…China’s Sinohydro Corp., is completing the biggest building project in Pakistan’s tribal region along the Afghan border, where the army is fighting Taliban militants. The U.S.-funded Gomal Zam dam is a key part of Pakistan’s effort to undermine the appeal of Islamic guerrillas in Waziristan, whose northern region U.S. military chief Admiral Mike Mullen calls the world’s “epicenter of terrorism….”
Construction began in 2002 and was delayed for three years after Taliban fighters kidnapped two Chinese engineers from the project in 2004. One died in a Pakistan army rescue operation.
The dam is 92 percent built, its project director, Colonel Muhammad Zaheer of the army’s Frontier Works Organization said in an interview at the construction site.
Its completion, plus the army’s construction of 220 kilometers (137 miles) of roads, will represent “the first time the government has actually implemented any of its many promises to bring development to South Waziristan,” said the FATA center’s Ali.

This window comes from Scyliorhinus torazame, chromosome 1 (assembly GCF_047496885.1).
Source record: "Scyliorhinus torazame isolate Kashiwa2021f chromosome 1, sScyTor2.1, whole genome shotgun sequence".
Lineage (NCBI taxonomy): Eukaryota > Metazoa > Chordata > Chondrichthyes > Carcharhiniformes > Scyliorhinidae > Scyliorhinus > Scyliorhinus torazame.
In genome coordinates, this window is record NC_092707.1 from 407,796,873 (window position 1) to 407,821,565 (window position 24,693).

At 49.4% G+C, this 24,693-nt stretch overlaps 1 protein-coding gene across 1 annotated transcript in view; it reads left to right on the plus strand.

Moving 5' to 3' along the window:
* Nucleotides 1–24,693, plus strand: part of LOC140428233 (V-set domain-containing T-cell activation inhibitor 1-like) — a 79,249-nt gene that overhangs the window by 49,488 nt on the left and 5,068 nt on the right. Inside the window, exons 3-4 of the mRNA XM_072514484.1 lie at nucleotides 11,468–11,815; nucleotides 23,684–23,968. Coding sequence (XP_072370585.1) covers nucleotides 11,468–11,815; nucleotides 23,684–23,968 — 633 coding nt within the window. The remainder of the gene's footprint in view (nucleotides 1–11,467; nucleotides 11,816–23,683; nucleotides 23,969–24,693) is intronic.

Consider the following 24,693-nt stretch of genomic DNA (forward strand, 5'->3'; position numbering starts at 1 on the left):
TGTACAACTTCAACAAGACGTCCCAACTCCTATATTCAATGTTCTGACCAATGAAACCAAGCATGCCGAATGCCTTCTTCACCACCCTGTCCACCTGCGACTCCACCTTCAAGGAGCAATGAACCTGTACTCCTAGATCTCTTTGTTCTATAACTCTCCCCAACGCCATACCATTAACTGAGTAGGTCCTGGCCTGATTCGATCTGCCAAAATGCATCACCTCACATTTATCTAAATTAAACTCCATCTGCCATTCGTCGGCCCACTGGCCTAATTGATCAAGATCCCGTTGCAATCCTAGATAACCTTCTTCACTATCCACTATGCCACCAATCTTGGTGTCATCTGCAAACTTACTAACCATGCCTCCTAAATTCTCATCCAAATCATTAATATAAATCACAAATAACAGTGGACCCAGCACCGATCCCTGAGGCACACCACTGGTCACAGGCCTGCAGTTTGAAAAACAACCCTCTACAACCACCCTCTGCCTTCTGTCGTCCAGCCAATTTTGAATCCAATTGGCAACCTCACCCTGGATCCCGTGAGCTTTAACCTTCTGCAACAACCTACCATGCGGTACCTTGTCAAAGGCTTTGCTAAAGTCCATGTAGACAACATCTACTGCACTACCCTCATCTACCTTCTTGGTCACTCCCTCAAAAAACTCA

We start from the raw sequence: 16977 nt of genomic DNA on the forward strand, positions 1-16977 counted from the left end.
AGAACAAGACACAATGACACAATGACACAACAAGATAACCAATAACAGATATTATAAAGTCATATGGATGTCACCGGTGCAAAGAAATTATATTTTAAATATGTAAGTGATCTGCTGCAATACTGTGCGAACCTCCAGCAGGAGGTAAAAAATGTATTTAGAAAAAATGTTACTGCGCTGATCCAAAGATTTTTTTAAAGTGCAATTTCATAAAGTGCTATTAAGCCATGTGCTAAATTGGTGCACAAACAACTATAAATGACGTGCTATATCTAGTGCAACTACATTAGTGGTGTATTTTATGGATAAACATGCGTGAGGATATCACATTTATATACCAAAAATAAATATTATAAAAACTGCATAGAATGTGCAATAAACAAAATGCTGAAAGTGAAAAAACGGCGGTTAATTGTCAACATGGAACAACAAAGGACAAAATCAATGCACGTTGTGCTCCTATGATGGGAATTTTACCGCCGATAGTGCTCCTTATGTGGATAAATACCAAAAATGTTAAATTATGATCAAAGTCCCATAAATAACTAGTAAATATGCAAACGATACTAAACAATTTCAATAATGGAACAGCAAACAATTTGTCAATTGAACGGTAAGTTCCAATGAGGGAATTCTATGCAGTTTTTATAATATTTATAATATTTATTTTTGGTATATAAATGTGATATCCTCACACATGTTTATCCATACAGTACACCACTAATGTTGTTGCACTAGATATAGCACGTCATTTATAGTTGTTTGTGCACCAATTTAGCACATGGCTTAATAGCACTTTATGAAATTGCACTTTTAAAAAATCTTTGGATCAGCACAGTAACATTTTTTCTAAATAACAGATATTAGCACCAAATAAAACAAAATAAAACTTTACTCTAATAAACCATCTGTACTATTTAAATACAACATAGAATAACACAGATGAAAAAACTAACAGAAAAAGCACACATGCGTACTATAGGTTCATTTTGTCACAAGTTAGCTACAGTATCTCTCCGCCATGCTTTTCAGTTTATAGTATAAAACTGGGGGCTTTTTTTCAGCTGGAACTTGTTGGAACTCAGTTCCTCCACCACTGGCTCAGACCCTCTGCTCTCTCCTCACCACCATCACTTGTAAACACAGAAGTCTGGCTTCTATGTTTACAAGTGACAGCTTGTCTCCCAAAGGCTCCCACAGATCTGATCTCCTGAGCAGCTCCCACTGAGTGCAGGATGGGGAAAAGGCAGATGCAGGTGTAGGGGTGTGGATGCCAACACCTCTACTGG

“That’s the hopeful part,” Ali said.
The project stands in apparent contrast with other prominent Chinese-built dams such as the Gibe 3 dam in Ethiopia. This reflects basic differences of policy within the industry in China, described by International Rivers’ Peter Bosshard: major firms such as Sinohydro seek acceptance as responsible global players, while some smaller companies are prepared to be more cut-throat in seizing controversial but lucrative foreign contracts.